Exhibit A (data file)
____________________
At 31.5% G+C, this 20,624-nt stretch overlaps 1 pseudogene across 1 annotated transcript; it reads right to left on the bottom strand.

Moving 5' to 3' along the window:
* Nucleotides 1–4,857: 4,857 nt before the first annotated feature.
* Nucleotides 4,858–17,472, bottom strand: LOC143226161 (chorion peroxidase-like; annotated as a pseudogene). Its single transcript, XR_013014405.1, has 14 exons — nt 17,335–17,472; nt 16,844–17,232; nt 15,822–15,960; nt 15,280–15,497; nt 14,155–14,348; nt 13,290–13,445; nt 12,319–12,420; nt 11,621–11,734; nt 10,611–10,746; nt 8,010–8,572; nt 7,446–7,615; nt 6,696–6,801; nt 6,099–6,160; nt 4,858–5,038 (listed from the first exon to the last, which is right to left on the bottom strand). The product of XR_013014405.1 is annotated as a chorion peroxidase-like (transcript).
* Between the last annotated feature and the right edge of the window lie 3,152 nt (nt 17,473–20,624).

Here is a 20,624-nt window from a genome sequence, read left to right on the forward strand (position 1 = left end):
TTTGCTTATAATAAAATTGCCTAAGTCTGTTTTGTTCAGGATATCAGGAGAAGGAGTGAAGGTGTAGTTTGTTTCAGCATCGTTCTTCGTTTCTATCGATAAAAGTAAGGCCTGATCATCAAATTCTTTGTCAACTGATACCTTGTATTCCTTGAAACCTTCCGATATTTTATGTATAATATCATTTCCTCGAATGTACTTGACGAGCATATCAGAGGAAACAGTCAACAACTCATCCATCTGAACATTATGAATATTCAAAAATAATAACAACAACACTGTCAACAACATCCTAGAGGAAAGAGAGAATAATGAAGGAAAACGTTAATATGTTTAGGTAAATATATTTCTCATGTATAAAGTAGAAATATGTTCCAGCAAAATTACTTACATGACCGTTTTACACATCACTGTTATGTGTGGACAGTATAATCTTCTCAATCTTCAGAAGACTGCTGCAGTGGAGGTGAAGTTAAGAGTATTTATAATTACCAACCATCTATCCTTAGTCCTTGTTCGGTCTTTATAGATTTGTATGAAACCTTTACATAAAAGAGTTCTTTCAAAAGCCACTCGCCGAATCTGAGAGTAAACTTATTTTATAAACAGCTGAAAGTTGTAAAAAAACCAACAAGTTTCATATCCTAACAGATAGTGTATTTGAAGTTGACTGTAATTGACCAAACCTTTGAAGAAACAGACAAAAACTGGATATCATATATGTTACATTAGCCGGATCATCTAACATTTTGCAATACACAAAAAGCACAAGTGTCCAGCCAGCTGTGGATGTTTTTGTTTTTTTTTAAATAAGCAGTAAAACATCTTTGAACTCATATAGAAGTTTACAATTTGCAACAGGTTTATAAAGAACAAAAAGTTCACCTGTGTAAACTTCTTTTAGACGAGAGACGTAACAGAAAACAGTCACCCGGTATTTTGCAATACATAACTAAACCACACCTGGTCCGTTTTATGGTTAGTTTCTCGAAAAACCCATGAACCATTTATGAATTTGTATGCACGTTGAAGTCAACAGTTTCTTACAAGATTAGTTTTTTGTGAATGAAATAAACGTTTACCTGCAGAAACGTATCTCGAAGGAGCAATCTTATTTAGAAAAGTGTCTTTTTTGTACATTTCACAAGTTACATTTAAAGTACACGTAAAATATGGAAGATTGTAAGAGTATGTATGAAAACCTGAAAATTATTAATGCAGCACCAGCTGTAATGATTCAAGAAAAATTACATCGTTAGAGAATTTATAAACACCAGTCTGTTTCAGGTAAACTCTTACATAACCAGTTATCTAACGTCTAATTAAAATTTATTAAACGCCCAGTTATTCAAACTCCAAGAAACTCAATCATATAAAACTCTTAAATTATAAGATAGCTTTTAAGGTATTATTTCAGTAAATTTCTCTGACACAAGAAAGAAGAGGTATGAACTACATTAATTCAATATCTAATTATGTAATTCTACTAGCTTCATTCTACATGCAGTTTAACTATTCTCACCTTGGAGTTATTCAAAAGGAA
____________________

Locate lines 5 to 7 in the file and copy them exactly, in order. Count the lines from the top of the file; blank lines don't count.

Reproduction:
* Between the last annotated feature and the right edge of the window lie 3,152 nt (nt 17,473–20,624).

Here is a 20,624-nt window from a genome sequence, read left to right on the forward strand (position 1 = left end):
TTTGCTTATAATAAAATTGCCTAAGTCTGTTTTGTTCAGGATATCAGGAGAAGGAGTGAAGGTGTAGTTTGTTTCAGCATCGTTCTTCGTTTCTATCGATAAAAGTAAGGCCTGATCATCAAATTCTTTGTCAACTGATACCTTGTATTCCTTGAAACCTTCCGATATTTTATGTATAATATCATTTCCTCGAATGTACTTGACGAGCATATCAGAGGAAACAGTCAACAACTCATCCATCTGAACATTATGAATATTCAAAAATAATAACAACAACACTGTCAACAACATCCTAGAGGAAAGAGAGAATAATGAAGGAAAACGTTAATATGTTTAGGTAAATATATTTCTCATGTATAAAGTAGAAATATGTTCCAGCAAAATTACTTACATGACCGTTTTACACATCACTGTTATGTGTGGACAGTATAATCTTCTCAATCTTCAGAAGACTGCTGCAGTGGAGGTGAAGTTAAGAGTATTTATAATTACCAACCATCTATCCTTAGTCCTTGTTCGGTCTTTATAGATTTGTATGAAACCTTTACATAAAAGAGTTCTTTCAAAAGCCACTCGCCGAATCTGAGAGTAAACTTATTTTATAAACAGCTGAAAGTTGTAAAAAAACCAACAAGTTTCATATCCTAACAGATAGTGTATTTGAAGTTGACTGTAATTGACCAAACCTTTGAAGAAACAGACAAAAACTGGATATCATATATGTTACATTAGCCGGATCATCTAACATTTTGCAATACACAAAAAGCACAAGTGTCCAGCCAGCTGTGGATGTTTTTGTTTTTTTTTAAATAAGCAGTAAAACATCTTTGAACTCATATAGAAGTTTACAATTTGCAACAGGTTTATAAAGAACAAAAAGTTCACCTGTGTAAACTTCTTTTAGACGAGAGACGTAACAGAAAACAGTCACCCGGTATTTTGCAATACATAACTAAACCACACCTGGTCCGTTTTATGGTTAGTTTCTCGAAAAACCCATGAACCATTTATGAATTTGTATGCACGTTGAAGTCAACAGTTTCTTACAAGATTAGTTTTTTGTGAATGAAATAAACGTTTACCTGCAGAAACGTATCTCGAAGGAGCAATCTTATTTAGAAAAGTGTCTTTTTTGTACATTTCACAAGTTACATTTAAAGTACACGTAAAATATGGAAGATTGTAAGAGTATGTATGAAAACCTGAAAATTATTAATGCAGCACCAGCTGTAATGATTCAAGAAAAATTACATCGTTAGAGAATTTATAAACACCAGTCTGTTTCAGGTAAACTCTTACATAACCAGTTATCTAACGTCTAATTAAAATTTATTAAACGCCCAGTTATTCAAACTCCAAGAAACTCAATCATATAAAACTCTTAAATTATAAGATAGCTTTTAAGGTATTATTTCAGTAAATTTCTCTGACACAAGAAAGAAGAGGTATGAACTACATTAATTCAATATCTAATTATGTAATTCTACTAGCTTCATTCTACATGCAGTTTAACTATTCTCACCTTGGAGTTATTCAAAAGGAA